Updated: Aug 7, 2021
It's five years since I first played Terraforming Mars (FryxGames/Stronghold). I was at Internationale Spieltage SPIEL (Essen), I'd bought the game at the Stronghold booth and I eagerly played it as soon as I got back to my hotel. And it's a game that has certainly stood the test of time. It's firmly established in the BoardGameGeek top ten and it's spawned a bunch of expansions which have alternately added variety, streamlining or bloat to the core game. From the outset there were criticisms of the production quality of the core game, particularly of the paper-thin individual boards. The publishers have been slow to respond to this, creating a gap in the market that dozens of enterprising folk have rushed to fill. I have lost track of the number of companies and individuals selling organisers for the components, 3D-printed hex tiles and their own improved multi-layer versions of the boards. The publishers only very belatedly produced their own improved dual-layer player boards, and enthusiasts have just this past few weeks been taking delivery of the official Terraforming Mars Big Box, designed to accommodate all the expansions and replace the cardboard hexes with sculpted plastic versions. Odd timing, you might think then, to release Terraforming Mars: Ares Expedition - a smaller squat-box standalone Terraforming Mars game that is quite separate and distinct from the original...
Terraforming Mars: Ares Expedition is not an expansion for the original game. I am reluctant to say it's incompatible because there will doubtless be gamers already hard at work home brewing their own way of integrating it with their copy of TM. Suffice to say, Ares Expedition is intended as a fully independent game.
There is much about Ares Expedition that Terraforming Mars aficionados will find familiar. This is still a card-tableau engine-builder where you are managing resources and scoring points by driving up the heat and oxygen levels on Mars while replacing sandy dunes with Martian oceans. You'll still be using 'tags' on the cards, tho' in this iteration the tags for steel and titanium are simply used to denote the discounted cost of playing certain cards. There's a much-contracted central board with hexes to denote the surface of Mars but the board in Ares Expedition isn't ever played to or built on: it's simply a place to store randomised surface tiles that are flipped to their ocean side when an ocean is created. The tiles on the board serve only to randomise the additional bonus a player gets for creating the ocean.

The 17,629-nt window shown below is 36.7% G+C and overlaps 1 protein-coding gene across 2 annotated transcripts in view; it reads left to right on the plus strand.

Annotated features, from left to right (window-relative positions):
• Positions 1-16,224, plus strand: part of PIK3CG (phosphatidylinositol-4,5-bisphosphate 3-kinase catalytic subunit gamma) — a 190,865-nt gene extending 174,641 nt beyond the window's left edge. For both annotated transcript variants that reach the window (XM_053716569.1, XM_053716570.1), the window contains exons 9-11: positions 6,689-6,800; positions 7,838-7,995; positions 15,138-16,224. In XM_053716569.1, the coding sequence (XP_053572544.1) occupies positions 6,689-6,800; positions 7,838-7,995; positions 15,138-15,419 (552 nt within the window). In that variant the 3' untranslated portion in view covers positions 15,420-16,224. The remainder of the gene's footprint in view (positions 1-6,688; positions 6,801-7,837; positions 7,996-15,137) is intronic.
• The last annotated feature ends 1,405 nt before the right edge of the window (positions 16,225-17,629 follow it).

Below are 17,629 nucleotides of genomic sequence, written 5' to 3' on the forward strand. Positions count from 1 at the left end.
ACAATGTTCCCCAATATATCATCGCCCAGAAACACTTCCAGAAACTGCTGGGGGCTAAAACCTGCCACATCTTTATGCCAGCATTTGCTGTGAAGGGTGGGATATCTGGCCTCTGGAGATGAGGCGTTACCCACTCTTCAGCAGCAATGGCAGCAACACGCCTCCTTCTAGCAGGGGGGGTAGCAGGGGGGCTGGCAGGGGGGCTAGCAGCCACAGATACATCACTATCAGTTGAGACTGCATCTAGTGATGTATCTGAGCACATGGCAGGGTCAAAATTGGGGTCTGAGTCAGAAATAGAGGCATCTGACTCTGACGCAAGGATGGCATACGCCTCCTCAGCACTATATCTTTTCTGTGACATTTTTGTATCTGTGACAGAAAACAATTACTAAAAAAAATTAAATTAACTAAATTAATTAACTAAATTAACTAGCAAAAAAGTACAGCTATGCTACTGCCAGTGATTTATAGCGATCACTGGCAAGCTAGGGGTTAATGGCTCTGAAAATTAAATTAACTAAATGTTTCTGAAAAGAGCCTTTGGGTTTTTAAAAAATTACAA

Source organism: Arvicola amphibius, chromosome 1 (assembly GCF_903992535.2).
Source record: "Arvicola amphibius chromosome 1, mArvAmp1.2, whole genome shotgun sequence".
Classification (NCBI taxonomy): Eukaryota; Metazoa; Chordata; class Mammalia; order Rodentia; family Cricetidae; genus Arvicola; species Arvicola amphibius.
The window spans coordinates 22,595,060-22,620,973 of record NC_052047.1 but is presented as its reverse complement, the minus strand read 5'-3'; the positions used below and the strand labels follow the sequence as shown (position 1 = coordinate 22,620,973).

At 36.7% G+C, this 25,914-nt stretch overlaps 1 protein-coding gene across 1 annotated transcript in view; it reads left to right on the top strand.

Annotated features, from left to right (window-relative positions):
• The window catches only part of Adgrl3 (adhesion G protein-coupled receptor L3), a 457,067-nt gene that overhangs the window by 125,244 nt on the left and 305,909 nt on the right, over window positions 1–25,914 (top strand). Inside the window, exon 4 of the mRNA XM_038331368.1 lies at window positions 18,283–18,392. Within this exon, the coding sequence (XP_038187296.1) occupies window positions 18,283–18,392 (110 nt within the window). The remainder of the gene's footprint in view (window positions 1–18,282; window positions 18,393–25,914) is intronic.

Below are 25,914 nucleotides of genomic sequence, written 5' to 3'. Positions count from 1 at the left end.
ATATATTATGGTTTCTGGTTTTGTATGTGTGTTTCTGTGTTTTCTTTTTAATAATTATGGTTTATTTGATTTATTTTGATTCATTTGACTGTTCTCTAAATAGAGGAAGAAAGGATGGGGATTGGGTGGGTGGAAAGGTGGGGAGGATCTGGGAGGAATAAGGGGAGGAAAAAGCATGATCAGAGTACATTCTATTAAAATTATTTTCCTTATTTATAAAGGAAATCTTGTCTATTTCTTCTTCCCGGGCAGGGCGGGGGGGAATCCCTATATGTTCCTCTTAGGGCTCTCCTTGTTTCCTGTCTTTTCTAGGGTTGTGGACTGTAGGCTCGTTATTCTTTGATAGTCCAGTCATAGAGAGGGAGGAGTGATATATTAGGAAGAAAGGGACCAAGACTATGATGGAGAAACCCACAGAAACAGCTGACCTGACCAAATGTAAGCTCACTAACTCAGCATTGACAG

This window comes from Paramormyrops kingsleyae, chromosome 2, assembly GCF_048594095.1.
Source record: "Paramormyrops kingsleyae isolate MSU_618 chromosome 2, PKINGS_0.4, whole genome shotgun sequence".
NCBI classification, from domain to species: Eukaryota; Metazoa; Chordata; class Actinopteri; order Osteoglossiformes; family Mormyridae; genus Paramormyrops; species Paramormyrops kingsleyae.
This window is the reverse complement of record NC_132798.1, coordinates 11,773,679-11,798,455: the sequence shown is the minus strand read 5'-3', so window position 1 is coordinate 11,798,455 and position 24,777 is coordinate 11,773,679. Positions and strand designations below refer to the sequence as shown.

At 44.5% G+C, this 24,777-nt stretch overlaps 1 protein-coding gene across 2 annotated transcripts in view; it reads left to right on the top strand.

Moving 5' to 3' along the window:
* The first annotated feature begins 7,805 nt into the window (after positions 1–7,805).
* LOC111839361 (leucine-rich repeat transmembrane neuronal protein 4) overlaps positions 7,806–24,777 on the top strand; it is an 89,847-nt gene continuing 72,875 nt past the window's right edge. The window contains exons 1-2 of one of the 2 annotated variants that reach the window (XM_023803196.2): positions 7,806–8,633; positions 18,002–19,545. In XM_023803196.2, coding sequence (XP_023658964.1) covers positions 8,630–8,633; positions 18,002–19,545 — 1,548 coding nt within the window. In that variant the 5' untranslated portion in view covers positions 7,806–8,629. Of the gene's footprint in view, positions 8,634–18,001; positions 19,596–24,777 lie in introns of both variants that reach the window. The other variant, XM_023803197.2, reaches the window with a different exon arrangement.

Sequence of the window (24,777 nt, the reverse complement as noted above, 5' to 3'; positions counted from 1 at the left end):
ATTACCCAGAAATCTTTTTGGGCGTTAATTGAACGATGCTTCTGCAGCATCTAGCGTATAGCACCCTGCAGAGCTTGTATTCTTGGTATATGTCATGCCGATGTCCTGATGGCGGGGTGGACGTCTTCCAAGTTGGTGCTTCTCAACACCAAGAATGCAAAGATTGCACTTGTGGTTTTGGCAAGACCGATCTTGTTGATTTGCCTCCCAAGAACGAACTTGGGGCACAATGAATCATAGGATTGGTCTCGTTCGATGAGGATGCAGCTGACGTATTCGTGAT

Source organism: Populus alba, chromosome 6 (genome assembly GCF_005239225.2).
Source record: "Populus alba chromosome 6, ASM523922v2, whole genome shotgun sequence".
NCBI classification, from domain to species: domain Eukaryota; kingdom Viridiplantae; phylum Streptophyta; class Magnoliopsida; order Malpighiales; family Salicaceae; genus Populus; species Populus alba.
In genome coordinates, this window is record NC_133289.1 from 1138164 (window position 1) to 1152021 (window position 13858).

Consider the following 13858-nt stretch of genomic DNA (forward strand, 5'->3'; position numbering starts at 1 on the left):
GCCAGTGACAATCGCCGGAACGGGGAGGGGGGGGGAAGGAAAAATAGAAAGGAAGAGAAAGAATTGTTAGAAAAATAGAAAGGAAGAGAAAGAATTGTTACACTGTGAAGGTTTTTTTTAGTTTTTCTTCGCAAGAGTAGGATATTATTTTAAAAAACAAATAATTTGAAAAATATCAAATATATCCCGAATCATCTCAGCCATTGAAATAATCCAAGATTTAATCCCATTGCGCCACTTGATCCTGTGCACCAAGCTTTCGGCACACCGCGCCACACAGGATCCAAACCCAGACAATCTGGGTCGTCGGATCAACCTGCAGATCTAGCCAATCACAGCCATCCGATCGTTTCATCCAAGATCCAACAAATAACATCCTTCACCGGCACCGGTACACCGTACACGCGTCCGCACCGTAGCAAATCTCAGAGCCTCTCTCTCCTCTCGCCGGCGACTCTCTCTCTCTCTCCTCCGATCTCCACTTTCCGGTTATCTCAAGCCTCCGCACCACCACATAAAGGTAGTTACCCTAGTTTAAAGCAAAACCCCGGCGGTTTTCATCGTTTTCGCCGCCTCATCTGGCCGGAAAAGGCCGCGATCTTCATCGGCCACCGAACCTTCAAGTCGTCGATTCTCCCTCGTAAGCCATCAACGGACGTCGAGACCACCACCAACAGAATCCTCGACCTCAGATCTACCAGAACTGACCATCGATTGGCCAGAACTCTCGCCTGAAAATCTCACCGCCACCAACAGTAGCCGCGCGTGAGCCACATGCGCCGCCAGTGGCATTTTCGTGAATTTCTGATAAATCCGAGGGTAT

The principal game play difference is that, in their design for Ares Expedition, Jacob Fryxelius, Sydney Engelstein and Nick Little have melded Terraforming Mars with the core mechanic used in Race for the Galaxy (Rio Grande). The game is played in distinct rounds where players simultaneously choose which of five phases they want to activate that round: Development (play a green project card); Construction (play a blue or red project card); Action (activate the action symbols on all the cards in your tableau); Production (collect income and resources); or Research (draw more project cards). A player cannot choose the same phase on consecutive rounds. Players all get to take the action indicated for all of the phases that are chosen but you get a bonus for the phase you personally chose.
Tho' this action selection mechanic adds an extra process, it serves to speed up and streamline the game, not least because the simultaneous phase selection also helps to encourage simultaneous play. Terraforming Mars: Ares Expedition is a competitive game in that you are competing to earn more points than the other players, but it isn't a 'take that' game or one where you're jostling for position on a central board. The cards you play will rarely affect directly my tableau. Ares Expedition is designed to accommodate solo play but even with a full complement of four players, you are largely playing multi-player solitaire. If you are looking for a game involving high-level interaction or conflict then Ares Expedition isn't for you, but if you're looking for an engine-builder where you can focus on optimising your own card combos without overly worrying about others throwing a spanner in your works, then you'll love this game.
Our plays of Ares Expedition have mostly taken around 90 minutes - which is longer than suggested on the box but still notably quicker than almost all of our plays of the original version of Terraforming Mars. The phase selection works smoothly and the engine-building is satisfying. Tho' we'd classify it as a medium weight euro game, the rules and card iconography are clean and clear enough to make Ares Expedition very accessible and easy to teach. Our one gripe is that the publishers have once again lumbered us with paper-thin player boards. Have they learned nothing? Good news, I suppose, for the Etsy entrepreneurs.
The game comes with a huge wadge of more than 200 project cards - so you will certainly see different cards every time you play. Whenever you draw cards (Research) you get to choose between at least two cards but it is never going to be practical to hold out hope of getting a particular individual card, so you may very well find you need to modify your game plan in the light of the cards that come your way, but then nobody said that terraforming a planet was going to be easy.
(Review by Selwyn Ward)